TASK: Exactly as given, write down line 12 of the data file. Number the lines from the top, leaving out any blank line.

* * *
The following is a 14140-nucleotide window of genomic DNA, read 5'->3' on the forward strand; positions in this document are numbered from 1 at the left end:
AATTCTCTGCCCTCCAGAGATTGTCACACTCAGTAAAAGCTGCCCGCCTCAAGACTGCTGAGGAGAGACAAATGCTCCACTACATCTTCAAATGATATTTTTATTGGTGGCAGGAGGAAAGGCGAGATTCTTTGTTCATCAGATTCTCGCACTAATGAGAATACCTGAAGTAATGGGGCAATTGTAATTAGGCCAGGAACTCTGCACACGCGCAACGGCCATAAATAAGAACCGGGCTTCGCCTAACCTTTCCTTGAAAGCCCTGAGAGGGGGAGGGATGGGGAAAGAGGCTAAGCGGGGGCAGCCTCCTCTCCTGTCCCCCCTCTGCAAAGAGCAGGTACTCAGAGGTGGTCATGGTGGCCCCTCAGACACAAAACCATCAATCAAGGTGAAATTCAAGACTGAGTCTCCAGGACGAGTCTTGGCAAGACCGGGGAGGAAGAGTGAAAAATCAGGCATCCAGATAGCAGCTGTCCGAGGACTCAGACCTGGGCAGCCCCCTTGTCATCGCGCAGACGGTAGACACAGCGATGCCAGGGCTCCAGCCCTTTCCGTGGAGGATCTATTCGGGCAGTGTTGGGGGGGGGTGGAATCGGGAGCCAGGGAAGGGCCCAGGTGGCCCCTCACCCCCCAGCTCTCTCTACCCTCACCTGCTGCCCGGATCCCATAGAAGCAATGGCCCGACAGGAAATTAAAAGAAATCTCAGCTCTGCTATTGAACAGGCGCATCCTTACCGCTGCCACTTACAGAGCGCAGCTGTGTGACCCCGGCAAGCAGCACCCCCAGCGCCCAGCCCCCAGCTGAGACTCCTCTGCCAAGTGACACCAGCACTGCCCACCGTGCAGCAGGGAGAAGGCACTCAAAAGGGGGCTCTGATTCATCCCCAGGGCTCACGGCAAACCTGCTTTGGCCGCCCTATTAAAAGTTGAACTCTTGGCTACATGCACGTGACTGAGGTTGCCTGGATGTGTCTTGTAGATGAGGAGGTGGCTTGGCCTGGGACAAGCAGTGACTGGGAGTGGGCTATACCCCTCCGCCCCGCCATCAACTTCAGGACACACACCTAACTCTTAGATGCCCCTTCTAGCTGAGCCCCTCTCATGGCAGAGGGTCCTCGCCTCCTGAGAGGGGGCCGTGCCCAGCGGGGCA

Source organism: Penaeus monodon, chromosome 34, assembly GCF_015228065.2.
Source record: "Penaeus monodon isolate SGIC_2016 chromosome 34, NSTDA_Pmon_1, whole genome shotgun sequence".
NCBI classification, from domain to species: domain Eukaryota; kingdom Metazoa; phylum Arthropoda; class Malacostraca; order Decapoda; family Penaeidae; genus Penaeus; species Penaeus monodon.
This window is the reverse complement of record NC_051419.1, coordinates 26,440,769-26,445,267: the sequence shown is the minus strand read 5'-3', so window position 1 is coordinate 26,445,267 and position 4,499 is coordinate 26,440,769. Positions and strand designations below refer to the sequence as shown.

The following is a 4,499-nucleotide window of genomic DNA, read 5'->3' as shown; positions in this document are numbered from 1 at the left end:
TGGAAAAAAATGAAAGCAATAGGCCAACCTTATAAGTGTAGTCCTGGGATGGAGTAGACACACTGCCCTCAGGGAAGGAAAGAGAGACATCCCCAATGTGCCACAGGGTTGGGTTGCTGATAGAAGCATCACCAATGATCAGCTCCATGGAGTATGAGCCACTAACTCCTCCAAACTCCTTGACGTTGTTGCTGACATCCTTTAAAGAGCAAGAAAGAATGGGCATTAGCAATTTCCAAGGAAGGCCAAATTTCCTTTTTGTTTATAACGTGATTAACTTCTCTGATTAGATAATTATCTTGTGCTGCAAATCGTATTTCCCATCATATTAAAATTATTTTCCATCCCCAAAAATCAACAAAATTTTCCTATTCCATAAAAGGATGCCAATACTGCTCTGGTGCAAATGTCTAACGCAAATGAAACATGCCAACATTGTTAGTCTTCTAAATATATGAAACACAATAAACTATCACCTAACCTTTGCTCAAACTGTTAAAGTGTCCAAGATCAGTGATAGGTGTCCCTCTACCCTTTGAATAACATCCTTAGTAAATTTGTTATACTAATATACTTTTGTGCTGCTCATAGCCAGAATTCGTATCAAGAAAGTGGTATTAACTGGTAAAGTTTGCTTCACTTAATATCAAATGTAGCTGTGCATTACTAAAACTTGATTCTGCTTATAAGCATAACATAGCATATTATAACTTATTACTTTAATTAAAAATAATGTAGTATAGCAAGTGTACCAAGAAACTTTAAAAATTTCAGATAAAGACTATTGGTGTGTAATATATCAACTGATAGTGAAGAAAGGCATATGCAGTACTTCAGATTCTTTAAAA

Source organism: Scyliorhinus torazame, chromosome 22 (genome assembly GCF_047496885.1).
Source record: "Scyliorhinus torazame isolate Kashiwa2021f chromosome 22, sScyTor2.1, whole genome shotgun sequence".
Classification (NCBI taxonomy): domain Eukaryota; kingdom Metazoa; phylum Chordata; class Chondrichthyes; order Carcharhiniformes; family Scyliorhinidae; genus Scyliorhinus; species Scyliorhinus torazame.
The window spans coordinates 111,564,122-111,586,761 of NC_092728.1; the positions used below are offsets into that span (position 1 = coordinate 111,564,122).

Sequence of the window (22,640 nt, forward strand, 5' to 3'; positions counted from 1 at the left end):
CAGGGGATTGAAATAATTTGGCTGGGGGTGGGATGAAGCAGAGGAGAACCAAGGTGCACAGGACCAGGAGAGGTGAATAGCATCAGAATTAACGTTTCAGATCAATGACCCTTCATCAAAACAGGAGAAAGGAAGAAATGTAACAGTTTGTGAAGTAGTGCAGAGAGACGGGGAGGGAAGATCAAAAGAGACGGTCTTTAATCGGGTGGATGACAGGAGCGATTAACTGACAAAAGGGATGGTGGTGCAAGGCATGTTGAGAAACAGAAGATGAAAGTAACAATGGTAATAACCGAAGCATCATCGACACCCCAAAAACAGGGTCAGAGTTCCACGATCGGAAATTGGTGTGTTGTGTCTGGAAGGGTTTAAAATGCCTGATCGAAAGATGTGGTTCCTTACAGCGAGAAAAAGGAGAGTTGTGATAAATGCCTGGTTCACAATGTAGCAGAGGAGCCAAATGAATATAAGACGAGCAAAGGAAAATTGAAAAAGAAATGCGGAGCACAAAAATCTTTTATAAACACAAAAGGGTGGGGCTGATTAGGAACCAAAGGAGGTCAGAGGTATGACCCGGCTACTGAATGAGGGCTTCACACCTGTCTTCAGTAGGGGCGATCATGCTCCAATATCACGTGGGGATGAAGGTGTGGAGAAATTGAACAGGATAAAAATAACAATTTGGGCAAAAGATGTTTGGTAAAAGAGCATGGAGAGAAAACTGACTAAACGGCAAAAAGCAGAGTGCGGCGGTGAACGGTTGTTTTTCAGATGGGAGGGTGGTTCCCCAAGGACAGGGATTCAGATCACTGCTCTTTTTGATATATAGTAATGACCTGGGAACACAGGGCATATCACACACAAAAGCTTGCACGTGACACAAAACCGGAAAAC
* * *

The window spans coordinates 111,564,122-111,586,761 of NC_092728.1; the positions used below are offsets into that span (position 1 = coordinate 111,564,122).